suppose I have variables y, x, and weights w, eg
x = randn(100) σ = 0.1 w = rand(length(x)) y = x + σ*randn(length(x))./w and I want to estimate 1. the coefficient and the intercept (something around 0, and 1) 2. and some simple estimate for the standard deviation of the error term (eg something around 0.1). What's the recommended way of doing this in Julia? GLM allows me to fit the model, but I could not figure out how to do it with weights, and I have a hard time extracting residuals etc to calculate an estimator for sigma (maybe I am doing it wrong, but residuals is not supported for the fit object). Julia 0.5-rc2, using latest DataFrames, last released GLM. To be clear, this does what I want: function myfit(y, X, w) W = Diagonal(sqrt(w)) WX = W*X Wy = W*y β = WX \ Wy ϵ = Wy-WX*β (β, sqrt(dot(ϵ, ϵ)/(size(X, 1)-size(X, 2)))) end myfit(y, hcat(ones(length(x)), x), w) but I want to learn the "standard" way of doing this. Best, Tamas -- You received this message because you are subscribed to the Google Groups "julia-stats" group. To unsubscribe from this group and stop receiving emails from it, send an email to [hidden email]. For more options, visit https://groups.google.com/d/optout. |
Le lundi 22 août 2016 à 13:26 +0200, Tamas Papp a écrit :
> suppose I have variables y, x, and weights w, eg > > x = randn(100) > σ = 0.1 > w = rand(length(x)) > y = x + σ*randn(length(x))./w > > and I want to estimate > > 1. the coefficient and the intercept (something around 0, and 1) > > 2. and some simple estimate for the standard deviation of the error term > (eg something around 0.1). > > What's the recommended way of doing this in Julia? GLM allows me to fit > the model, but I could not figure out how to do it with weights, and I > have a hard time extracting residuals etc to calculate an estimator for > sigma (maybe I am doing it wrong, but residuals is not supported for the > fit object). > > Julia 0.5-rc2, using latest DataFrames, last released GLM. > > To be clear, this does what I want: > > function myfit(y, X, w) > W = Diagonal(sqrt(w)) > WX = W*X > Wy = W*y > β = WX \ Wy > ϵ = Wy-WX*β > (β, sqrt(dot(ϵ, ϵ)/(size(X, 1)-size(X, 2)))) > end > > myfit(y, hcat(ones(length(x)), x), w) > > but I want to learn the "standard" way of doing this. though the code is prepared in some places to handle them. You can fit a generalized linear model with a normal distribution instead, but weights will be interpreted as case weights, while weighted least squares would correspond to inverse-variance/precision weights. This is currently underdocumented. The code to do that would be: df = DataFrame(x=x, y=y, w=w) fit(GeneralizedLinearModel, y ~ x, df, Normal(), IdentityLink(), wts=w) Contributions would be welcome of course! Regards > Best, > > Tamas > -- You received this message because you are subscribed to the Google Groups "julia-stats" group. To unsubscribe from this group and stop receiving emails from it, send an email to [hidden email]. For more options, visit https://groups.google.com/d/optout. |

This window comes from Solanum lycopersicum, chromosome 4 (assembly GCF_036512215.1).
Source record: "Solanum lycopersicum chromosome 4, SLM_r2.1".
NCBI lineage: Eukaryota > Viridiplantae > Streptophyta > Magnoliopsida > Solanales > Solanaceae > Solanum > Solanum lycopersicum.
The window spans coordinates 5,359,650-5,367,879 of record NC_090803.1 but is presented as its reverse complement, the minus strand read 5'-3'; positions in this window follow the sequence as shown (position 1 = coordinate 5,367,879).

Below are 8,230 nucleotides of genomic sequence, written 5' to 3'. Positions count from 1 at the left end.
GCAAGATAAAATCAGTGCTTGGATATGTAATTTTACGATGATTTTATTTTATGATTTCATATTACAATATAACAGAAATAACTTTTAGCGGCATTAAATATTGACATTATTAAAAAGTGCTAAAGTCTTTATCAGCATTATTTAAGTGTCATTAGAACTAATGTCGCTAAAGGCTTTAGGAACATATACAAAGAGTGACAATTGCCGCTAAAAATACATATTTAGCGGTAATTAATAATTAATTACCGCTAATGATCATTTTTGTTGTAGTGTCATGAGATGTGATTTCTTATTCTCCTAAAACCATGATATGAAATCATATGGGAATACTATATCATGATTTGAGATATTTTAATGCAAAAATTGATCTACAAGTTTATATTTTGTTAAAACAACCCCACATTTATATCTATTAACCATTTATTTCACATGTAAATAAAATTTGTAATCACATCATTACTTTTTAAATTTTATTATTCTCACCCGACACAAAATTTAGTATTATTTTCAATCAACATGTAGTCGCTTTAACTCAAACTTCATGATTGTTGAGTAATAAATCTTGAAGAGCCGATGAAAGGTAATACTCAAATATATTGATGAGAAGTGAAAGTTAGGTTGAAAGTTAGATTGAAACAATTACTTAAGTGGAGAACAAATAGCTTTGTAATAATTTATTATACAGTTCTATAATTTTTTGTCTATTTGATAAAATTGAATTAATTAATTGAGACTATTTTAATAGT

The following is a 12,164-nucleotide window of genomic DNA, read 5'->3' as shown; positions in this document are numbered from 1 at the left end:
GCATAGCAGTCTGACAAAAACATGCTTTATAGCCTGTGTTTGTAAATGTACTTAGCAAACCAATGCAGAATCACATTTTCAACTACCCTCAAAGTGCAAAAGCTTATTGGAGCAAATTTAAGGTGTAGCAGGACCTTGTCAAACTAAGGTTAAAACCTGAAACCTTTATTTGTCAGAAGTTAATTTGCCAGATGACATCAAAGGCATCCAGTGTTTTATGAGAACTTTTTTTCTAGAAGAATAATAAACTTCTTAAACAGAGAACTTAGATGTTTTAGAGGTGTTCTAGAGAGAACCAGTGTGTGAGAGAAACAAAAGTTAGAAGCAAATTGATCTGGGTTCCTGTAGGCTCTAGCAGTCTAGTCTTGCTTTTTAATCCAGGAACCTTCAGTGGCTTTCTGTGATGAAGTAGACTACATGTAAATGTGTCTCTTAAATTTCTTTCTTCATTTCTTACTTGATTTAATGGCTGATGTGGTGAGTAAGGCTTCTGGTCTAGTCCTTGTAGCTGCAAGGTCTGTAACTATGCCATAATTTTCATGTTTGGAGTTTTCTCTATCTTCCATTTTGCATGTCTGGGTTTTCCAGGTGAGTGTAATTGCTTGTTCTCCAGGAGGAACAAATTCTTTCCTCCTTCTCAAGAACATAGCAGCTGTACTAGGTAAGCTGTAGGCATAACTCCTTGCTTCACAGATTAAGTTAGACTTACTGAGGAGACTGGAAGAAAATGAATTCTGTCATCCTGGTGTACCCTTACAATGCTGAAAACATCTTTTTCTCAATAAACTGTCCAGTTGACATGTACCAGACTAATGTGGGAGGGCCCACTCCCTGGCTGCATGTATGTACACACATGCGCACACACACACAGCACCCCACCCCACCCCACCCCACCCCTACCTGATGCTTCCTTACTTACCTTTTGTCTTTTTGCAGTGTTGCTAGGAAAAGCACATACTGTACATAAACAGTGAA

On Mon, Aug 22 2016, Milan Bouchet-Valat wrote: > Le lundi 22 août 2016 à 13:26 +0200, Tamas Papp a écrit: >> suppose I have variables y, x, and weights w, eg >> >> x = randn(100) >> σ = 0.1 >> w = rand(length(x)) >> y = x + σ*randn(length(x))./w >> >> and I want to estimate >> >> 1. the coefficient and the intercept (something around 0, and 1) >> >> 2. and some simple estimate for the standard deviation of the error term >> (eg something around 0.1). >> >> What's the recommended way of doing this in Julia? GLM allows me to fit >> the model, but I could not figure out how to do it with weights, and I >> have a hard time extracting residuals etc to calculate an estimator for >> sigma (maybe I am doing it wrong, but residuals is not supported for the >> fit object). >> >> Julia 0.5-rc2, using latest DataFrames, last released GLM. >> >> To be clear, this does what I want: >> >> function myfit(y, X, w) >> W = Diagonal(sqrt(w)) >> WX = W*X >> Wy = W*y >> β = WX \ Wy >> ϵ = Wy-WX*β >> (β, sqrt(dot(ϵ, ϵ)/(size(X, 1)-size(X, 2)))) >> end >> >> myfit(y, hcat(ones(length(x)), x),w) >> >> but I want to learn the "standard" way of doing this. > Unfortunately, I don't think lm/LinearModel supports weights currently, > though the code is prepared in some places to handle them. > > You can fit a generalized linear model with a normal distribution > instead, but weights will be interpreted as case weights, while > weighted least squares would correspond to inverse-variance/precision > weights. This is currently underdocumented. The code to do that would > be: > > df = DataFrame(x=x, y=y, w=w) > fit(GeneralizedLinearModel, y ~ x, df, Normal(), IdentityLink(), wts=w) Thanks. A clarifying question: GLM uses the weight to multiply the likelihood for each observation, is this correct? (that's what it looks like from sources). Also, how should I go about extracting some estimate of the variance of the error term from GLM? Is that supported? Best, Tamas -- You received this message because you are subscribed to the Google Groups "julia-stats" group. To unsubscribe from this group and stop receiving emails from it, send an email to [hidden email]. For more options, visit https://groups.google.com/d/optout. |
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